Exclusive: Michael Alan Nelson drops the dime on the spys in BOOM's new Protocol mini
A very action-packed spy saga at
To find out about the Protocol miniseries, to be co-written by Michael Alan Nelson (Day Men, Supergirl), Cosmic Book News Managing Editor Byron Brewer exclusively sat down with the scribe to give him the once-over. Brewer filed this report:
Cosmic Book News: So how did the idea come about to do spy stories with Peter Facinelli from Twilight? Is he a co-plotter, co-writer or, as they say these days, "consultant"? (laughs)
Michael Alan Nelson: Ha! Actually, it would be more accurate to say that I was the consultant. Peter had this great story all set and ready to go and the folks at
Michael Alan Nelson: Protocol follows a group of young men and women known as Orphans who work outside of law enforcement and military organizations to secure the safety of our nation. Each group is a "family" led by a Dad who receives his orders from an anonymous group of handlers known as Grandparents. But what makes this group of Orphans unique is the intense, and highly unethical, training that they've received during their time at the Playground. At a very early age, these kids were shaped to be the best examples of human abilities, both physically and mentally. They are the fastest, strongest, smartest people on the planet. And fortunately for us, they're on our side.
Michael Alan Nelson: Even though each has been broken down and built back up to be the ultimate spy, they still have their own personalities and quirks. Parish is a bit vain and is quite happy that his "day job" makes him loads of cash. On the other hand, Lewis is a bit resentful that Parish got the cushy cover identity while he has to sling coffee at a local coffee house. Even though they're all business, these little conflicts can come out every once in a while, and usually at the least opportune time.
As for where they will be, it could be anywhere. It doesn't matter where trouble is brewing. Heading to the deepest corner of the world is the same as working in their own back yard. Wherever they're needed, that's where they'll be.
Michael Alan Nelson: Dad is the man in charge of the family's daily operations. He acts as liaison with the Grandparents and keeps the Orphans on task. But the Dad of this particular family has a black mark on his record. His first family was killed to a man on a mission that went sideways terribly fast. He himself barely escaped with his life. But that failure haunts him. And it makes his new family nervous.
Michael Alan Nelson: Well, as I mentioned before, Peter has done most of the heavy lifting. But story is story, regardless of the genre. And one of the very first books I ever wrote was a spy thriller so this isn't completely foreign to me. I must confess, however, that I did have a chance to scratch my "horror" itch with some of the flashbacks to the training at the Playground. Those darker scenes were a hell of a lot of fun to write.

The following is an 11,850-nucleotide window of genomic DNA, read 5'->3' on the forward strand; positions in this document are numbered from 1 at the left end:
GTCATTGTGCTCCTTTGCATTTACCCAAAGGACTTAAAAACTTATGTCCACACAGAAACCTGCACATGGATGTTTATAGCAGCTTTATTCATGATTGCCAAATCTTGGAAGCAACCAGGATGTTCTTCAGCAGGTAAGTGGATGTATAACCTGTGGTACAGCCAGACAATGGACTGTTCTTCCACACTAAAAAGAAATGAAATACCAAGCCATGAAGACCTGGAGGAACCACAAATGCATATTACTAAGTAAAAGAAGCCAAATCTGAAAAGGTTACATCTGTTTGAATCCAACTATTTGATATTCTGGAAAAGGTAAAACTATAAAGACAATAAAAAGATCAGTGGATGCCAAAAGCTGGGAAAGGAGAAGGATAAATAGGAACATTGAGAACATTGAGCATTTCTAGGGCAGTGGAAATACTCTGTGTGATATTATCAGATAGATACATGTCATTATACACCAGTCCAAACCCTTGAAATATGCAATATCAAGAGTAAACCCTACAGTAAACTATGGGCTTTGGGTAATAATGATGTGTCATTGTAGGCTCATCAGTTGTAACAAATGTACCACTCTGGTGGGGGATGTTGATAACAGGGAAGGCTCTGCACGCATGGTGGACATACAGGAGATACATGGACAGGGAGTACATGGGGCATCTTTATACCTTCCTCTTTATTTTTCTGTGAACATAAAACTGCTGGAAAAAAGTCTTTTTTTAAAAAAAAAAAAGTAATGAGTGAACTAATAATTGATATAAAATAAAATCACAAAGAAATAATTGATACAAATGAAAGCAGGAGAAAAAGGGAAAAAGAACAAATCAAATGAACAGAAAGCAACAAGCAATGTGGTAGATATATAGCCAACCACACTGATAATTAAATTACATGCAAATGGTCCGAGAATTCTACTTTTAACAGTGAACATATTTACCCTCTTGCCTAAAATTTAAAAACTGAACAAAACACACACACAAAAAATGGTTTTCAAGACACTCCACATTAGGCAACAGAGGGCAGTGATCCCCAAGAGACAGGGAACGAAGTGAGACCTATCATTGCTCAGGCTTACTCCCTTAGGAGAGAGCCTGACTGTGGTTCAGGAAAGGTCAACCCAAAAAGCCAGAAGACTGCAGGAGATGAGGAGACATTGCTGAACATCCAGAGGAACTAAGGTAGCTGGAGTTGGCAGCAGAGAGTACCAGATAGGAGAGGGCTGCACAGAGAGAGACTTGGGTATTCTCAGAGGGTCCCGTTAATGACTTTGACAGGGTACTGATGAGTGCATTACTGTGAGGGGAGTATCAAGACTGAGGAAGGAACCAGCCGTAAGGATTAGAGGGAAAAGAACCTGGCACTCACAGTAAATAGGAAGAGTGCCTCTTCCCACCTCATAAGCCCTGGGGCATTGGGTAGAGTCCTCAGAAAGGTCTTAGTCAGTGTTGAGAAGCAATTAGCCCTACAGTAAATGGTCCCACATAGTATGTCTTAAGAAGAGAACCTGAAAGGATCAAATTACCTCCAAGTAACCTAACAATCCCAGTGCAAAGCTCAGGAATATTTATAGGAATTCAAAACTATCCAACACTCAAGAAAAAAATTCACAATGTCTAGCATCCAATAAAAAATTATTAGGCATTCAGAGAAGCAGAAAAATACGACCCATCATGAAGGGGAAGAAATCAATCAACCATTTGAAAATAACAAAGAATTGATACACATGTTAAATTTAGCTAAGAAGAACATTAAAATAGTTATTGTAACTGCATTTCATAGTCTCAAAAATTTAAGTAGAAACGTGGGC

Michael Alan Nelson: We do get a chance to see what it was like for them when they trained as children. These little flashback vignettes give the reader a sense of who they are as characters and why they are the way they are. As for bonding, yes and no. For some Orphans, it makes them feel closer to the other children. For others, it only isolates them.
Michael Alan Nelson: That's a tough question to answer. It's like looking at someone and asking how much is their father and how much is their mother. They might have their mother's eyes or their father's nose, but they are still a fusion of the two. The concept, story, and characters are all Peter. I just took all those great ideas and wove them into comic form. I added a few things here and there, but this is definitely Peter's story and I'm really happy to be helping tell it.
Michael Alan Nelson: Absolutely a fan. And Mariano is great not just at capturing the fun of the action and that sense of motion and speed, but he does a fantastic job at conveying the complexities of emotion that the characters are going through. My favorite scene is Parish's flashback to a particular event during his training. It's a dark and emotionally complex scene and Mariano was able to get all of that complexity across with the character's expressions. Just simply fantastic.
Michael Alan Nelson: My hope is that they'll have fun and enjoy reading the series as much as I had helping write it. And I think they will. Protocol is a hell of a lot of fun.
Michael Alan Nelson: I am also currently writing Day Men for
Cosmic Book News would like to thank Michael Alan Nelson for talking with us yet again amid, obviously, a very busy schedule. We would also like to thank Brianna Hart of
“Protocol” hits shelves in November!